February 17, 2021
February is Black History Month, a time to recognize and celebrate African American influence, achievements, and contributions to our nation. We want to showcase a leader you may have never heard of — Onesimus.
Onesimus was instrumental in sharing the principles and procedures of inoculation that helped mitigate the impact of a major smallpox outbreak in Boston in 1721. Before his enslavement in Massachusetts, the knowledge and practice he obtained in Africa provided a critical foundation for vaccines' development. In these times especially, we owe a debt of gratitude to this great man.
Given the significant contributions of Onesimus, and so many other African Americans to our nation's health and well-being, this month is a necessary time for reflection. Throughout the year, we can collectively work together to ensure an equitable future for black and brown communities, including ending the health disparities that disproportionately impact these communities.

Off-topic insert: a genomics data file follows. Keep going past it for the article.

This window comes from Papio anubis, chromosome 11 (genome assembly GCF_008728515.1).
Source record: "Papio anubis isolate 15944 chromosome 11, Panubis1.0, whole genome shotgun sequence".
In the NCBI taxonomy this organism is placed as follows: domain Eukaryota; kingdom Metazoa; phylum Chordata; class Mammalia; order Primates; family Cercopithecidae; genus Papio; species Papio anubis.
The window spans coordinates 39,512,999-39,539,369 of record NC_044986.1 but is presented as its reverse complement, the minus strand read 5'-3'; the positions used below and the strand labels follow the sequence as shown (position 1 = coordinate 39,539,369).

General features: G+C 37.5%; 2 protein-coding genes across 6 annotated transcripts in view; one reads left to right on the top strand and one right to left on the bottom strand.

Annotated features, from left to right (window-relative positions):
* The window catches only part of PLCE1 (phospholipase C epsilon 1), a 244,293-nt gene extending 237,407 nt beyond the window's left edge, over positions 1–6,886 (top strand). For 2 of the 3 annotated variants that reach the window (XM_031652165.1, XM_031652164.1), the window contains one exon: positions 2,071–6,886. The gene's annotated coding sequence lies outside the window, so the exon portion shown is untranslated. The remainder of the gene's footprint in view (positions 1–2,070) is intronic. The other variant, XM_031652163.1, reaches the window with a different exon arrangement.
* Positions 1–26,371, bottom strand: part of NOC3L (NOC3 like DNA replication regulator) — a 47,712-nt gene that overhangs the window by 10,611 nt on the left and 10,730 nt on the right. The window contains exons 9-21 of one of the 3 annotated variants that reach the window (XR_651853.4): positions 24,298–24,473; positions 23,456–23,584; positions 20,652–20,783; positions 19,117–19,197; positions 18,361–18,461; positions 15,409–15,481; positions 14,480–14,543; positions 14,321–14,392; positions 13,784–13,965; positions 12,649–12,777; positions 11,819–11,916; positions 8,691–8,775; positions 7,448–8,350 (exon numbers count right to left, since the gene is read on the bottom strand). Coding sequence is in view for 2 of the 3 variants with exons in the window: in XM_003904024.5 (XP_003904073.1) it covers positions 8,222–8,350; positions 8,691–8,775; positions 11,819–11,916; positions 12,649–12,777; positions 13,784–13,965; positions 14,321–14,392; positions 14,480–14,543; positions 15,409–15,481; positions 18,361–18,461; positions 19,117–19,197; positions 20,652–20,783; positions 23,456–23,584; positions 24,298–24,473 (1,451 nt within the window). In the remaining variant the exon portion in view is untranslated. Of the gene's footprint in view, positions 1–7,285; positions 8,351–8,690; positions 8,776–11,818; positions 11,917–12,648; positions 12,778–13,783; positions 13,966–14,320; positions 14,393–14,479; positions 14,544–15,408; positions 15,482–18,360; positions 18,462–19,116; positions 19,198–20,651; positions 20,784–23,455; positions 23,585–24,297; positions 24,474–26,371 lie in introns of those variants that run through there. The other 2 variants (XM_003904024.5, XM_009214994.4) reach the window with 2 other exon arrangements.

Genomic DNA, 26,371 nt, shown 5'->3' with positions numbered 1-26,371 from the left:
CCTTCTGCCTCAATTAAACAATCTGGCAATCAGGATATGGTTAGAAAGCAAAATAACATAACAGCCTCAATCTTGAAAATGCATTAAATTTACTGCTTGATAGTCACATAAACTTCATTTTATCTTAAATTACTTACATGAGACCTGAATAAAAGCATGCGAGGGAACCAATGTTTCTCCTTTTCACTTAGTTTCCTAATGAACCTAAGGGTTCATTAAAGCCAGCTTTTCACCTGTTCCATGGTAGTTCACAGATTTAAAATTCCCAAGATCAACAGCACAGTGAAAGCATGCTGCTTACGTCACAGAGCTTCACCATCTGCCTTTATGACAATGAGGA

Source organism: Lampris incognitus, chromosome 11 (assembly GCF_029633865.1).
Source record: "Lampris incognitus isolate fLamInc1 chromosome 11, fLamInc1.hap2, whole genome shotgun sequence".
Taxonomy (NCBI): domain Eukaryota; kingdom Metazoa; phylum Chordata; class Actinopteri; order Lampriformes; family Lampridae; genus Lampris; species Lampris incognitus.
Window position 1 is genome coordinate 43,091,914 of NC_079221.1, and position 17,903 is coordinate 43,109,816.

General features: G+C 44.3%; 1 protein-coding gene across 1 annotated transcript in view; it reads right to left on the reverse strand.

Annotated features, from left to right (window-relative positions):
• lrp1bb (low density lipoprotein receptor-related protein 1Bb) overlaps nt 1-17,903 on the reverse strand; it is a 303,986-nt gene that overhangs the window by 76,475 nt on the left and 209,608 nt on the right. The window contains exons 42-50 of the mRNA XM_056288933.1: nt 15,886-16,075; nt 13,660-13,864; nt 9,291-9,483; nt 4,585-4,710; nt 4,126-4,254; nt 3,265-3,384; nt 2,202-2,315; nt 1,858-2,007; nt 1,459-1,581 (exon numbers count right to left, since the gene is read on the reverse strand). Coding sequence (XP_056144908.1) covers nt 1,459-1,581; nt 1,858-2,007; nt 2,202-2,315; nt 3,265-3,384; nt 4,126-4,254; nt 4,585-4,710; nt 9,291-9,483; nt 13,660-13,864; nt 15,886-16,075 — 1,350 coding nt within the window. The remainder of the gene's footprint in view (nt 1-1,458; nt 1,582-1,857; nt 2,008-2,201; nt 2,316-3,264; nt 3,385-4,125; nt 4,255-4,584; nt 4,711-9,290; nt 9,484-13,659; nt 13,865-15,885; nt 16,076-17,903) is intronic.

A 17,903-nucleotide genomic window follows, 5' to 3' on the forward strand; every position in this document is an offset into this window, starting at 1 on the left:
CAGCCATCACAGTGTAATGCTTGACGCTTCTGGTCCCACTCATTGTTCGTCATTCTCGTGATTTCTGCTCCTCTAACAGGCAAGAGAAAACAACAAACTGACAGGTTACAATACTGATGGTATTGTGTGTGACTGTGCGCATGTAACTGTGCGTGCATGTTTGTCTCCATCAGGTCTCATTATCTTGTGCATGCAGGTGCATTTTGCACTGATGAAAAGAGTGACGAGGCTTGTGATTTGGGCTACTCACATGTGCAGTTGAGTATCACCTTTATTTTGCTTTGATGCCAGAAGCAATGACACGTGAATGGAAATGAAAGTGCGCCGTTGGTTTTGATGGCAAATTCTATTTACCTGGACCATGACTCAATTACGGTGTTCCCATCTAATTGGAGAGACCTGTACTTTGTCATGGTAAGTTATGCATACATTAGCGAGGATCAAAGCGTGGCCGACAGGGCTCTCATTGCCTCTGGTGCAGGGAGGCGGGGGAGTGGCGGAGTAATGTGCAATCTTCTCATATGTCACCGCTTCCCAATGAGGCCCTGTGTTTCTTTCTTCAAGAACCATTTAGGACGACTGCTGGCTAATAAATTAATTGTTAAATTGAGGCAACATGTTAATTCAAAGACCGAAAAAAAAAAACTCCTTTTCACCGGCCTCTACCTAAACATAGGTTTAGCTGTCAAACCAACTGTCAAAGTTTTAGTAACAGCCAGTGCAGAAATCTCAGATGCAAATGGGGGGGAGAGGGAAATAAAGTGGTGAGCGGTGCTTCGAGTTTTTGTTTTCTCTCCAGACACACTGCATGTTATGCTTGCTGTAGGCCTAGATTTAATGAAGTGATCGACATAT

Data and analysis of racial disparities in COVID-19 reveal social and structural inequities and show that people of color are:
COVID-19 testing and treatment services
This month, while we focus on the many contributions African Americans have made to our nation, we must double our resolve to eradicate all forms of discrimination and disparity — including those related to health care. Our country can and must look to overcome the societal inequalities that prevent African Americans from gaining access to and receiving the high-quality health care they deserve.
“Of all the forms of inequality, injustice in health care is the most shocking and inhumane.” (Dr. Martin Luther King Jr.)